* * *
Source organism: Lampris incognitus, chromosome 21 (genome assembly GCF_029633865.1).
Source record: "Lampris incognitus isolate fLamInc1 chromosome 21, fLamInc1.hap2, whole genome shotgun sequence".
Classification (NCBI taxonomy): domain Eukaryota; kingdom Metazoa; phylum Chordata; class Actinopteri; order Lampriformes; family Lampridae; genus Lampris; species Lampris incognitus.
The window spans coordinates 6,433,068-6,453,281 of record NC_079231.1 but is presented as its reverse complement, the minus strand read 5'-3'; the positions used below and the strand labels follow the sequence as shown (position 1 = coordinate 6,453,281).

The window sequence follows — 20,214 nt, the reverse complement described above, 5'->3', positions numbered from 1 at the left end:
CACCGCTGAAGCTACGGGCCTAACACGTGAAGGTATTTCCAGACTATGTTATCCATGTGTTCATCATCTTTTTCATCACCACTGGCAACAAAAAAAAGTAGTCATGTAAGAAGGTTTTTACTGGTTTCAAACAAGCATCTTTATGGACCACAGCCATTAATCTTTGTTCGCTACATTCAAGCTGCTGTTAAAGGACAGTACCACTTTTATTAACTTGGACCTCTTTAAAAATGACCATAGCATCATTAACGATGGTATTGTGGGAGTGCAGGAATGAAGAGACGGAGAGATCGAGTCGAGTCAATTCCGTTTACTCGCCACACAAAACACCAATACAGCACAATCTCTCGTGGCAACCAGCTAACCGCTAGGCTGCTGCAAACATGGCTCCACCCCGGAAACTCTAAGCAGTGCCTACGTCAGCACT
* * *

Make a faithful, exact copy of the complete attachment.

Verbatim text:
Source organism: Lampris incognitus, chromosome 21 (genome assembly GCF_029633865.1).
Source record: "Lampris incognitus isolate fLamInc1 chromosome 21, fLamInc1.hap2, whole genome shotgun sequence".
Classification (NCBI taxonomy): domain Eukaryota; kingdom Metazoa; phylum Chordata; class Actinopteri; order Lampriformes; family Lampridae; genus Lampris; species Lampris incognitus.
The window spans coordinates 6,433,068-6,453,281 of record NC_079231.1 but is presented as its reverse complement, the minus strand read 5'-3'; the positions used below and the strand labels follow the sequence as shown (position 1 = coordinate 6,453,281).

The window sequence follows — 20,214 nt, the reverse complement described above, 5'->3', positions numbered from 1 at the left end:
CACCGCTGAAGCTACGGGCCTAACACGTGAAGGTATTTCCAGACTATGTTATCCATGTGTTCATCATCTTTTTCATCACCACTGGCAACAAAAAAAAGTAGTCATGTAAGAAGGTTTTTACTGGTTTCAAACAAGCATCTTTATGGACCACAGCCATTAATCTTTGTTCGCTACATTCAAGCTGCTGTTAAAGGACAGTACCACTTTTATTAACTTGGACCTCTTTAAAAATGACCATAGCATCATTAACGATGGTATTGTGGGAGTGCAGGAATGAAGAGACGGAGAGATCGAGTCGAGTCAATTCCGTTTACTCGCCACACAAAACACCAATACAGCACAATCTCTCGTGGCAACCAGCTAACCGCTAGGCTGCTGCAAACATGGCTCCACCCCGGAAACTCTAAGCAGTGCCTACGTCAGCACT